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News - Can Sidney Dorsey get a fair trial in metro Atlanta?

Yes. Dorsey's backers have already served notice that they will be monitoring the trial to ensure that he is accorded a fair, honest and open hearing.

Given the wealth and weight of the daily dose of local and national media coverage Sidney Dorsey's stunning arrest has received, one can't help but wonder if an impartial jury can be impaneled. I'd like to think so. And I certainly hope so for his sake.

The former DeKalb County Sheriff's murder trial — which isn't likely to go to court until February or March 2002 at the earliest — should prove to be a true test of American jurist prudence. (Ironically, Imam Jamil Al-Amin's celebrated murder trial is scheduled to begin about that time under a similar cloud of questions regarding its fairness.)

Dorsey was paraded into court for his arraignment ringed by gun-toting deputies in a manner a friend of mine likened to the court appearances of Tim McVeigh, the Oklahoma City bomber who has since been executed. The TV news video of Dorsey's march into the DeKalb courthouse was chilling and arguably prejudicial. To many observers I've talked to since then, those pictures, coupled with daily print and TV news stories, have painted Dorsey as a dangerous, demented, guilty murderer.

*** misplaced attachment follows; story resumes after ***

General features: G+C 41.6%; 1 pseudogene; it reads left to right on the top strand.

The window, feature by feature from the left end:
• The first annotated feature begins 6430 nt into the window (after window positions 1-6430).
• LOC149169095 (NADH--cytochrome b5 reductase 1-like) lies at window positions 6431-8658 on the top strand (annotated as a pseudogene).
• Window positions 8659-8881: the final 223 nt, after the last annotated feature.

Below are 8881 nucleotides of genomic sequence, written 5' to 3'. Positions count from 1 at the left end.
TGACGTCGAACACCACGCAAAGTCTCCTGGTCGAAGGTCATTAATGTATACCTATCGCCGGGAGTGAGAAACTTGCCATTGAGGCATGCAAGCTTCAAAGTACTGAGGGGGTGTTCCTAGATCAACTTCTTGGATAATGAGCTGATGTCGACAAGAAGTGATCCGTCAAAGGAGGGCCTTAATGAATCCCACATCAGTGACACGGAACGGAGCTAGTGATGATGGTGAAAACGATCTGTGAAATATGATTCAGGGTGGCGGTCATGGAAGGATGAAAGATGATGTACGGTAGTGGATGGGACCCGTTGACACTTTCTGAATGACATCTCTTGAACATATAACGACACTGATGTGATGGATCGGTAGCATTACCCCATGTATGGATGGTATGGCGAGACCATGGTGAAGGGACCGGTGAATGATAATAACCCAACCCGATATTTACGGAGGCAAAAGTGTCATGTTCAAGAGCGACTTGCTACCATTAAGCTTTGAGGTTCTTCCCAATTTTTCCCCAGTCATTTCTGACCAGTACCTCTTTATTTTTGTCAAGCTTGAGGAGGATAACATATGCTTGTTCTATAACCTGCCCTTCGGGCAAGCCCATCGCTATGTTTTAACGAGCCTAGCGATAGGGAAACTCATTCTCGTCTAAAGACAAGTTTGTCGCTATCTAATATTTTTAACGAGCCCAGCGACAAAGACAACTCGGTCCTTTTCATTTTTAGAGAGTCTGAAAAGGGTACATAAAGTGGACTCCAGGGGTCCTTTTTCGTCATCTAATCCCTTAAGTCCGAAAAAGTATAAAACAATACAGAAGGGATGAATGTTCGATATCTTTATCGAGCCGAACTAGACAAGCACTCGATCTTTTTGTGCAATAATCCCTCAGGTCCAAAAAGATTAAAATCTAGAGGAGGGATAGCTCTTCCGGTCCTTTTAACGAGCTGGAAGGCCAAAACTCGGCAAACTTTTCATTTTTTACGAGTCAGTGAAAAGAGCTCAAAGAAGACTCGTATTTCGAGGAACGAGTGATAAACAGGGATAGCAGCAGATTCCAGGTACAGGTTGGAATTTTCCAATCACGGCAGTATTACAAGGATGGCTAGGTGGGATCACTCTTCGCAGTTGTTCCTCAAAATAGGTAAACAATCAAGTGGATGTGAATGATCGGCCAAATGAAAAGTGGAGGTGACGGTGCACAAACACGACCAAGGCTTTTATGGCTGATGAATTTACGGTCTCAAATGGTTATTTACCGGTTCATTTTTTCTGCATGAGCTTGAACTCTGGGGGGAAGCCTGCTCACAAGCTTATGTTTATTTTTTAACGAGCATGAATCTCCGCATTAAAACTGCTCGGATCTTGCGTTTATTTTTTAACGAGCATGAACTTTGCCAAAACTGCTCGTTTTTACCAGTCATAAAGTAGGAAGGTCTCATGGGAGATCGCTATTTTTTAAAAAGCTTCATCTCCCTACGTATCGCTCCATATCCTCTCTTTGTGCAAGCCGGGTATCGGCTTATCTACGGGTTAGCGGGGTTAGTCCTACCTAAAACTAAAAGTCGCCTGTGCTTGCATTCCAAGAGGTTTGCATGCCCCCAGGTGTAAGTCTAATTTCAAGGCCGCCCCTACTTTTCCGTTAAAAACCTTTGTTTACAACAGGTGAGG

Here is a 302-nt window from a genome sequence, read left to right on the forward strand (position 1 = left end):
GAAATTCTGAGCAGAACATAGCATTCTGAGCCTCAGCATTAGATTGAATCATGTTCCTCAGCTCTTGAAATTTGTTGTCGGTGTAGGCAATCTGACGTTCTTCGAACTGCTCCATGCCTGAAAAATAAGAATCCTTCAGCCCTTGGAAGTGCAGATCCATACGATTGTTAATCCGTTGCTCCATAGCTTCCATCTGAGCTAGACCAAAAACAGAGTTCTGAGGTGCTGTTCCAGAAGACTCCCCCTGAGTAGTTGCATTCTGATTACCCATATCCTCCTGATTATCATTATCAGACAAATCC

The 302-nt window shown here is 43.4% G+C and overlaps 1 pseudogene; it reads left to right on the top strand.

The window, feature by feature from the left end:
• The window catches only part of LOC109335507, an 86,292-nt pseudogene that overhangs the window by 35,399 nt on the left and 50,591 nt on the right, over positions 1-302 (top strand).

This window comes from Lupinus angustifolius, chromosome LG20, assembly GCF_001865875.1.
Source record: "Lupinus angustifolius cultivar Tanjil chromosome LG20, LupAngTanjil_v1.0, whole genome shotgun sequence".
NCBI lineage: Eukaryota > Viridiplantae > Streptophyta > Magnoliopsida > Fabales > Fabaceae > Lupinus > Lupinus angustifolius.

But while the video is incriminating (perhaps), I disagree with those opinions. I prefer to believe, despite Sheriff-elect Derwin Brown being hailed as a hero since his assassination a year ago, that right-minded, fair Americans of all races and political persuasions still contend that anyone charged with a crime — even such a heinous crime as this — is presumed innocent until proven guilty. That is what America is all about, right?

"I'm old-fashioned," opined outgoing Atlanta Mayor Bill Campbell about Dorsey's shot at a fair trial. "I believe in the presumption of innocence. It is sort of a quaint notion now. Some of the media coverage today is almost as though he has been tried, convicted and sentenced. Some of the questions that have been asked of people have been outrageous in not presuming that he is innocent."

While Brown was a popular reformist who handily defeated Dorsey in a raucous runoff race, Dorsey is still politically potent as well. And because of Brown's and Dorsey's respective power bases and wealth of supporters, this tragedy has split DeKalb's African-American community. Dorsey's backers — led by Concerned Black Clergy President the Rev. Timothy McDonald and his cousin Hattie Dorsey, president of the Atlanta Neighborhood Development Corporation — have already served notice that they will be monitoring the trial to ensure that Dorsey is accorded a fair, honest and open hearing of his guilt or innocence. Brown's followers, meanwhile, are demanding justice — and rightly so.

Let's just be assured that the right culprits are convicted.

Emmy-winning journalist Maynard Eaton has been keeping up with the Dorseys for more than 20 years.??





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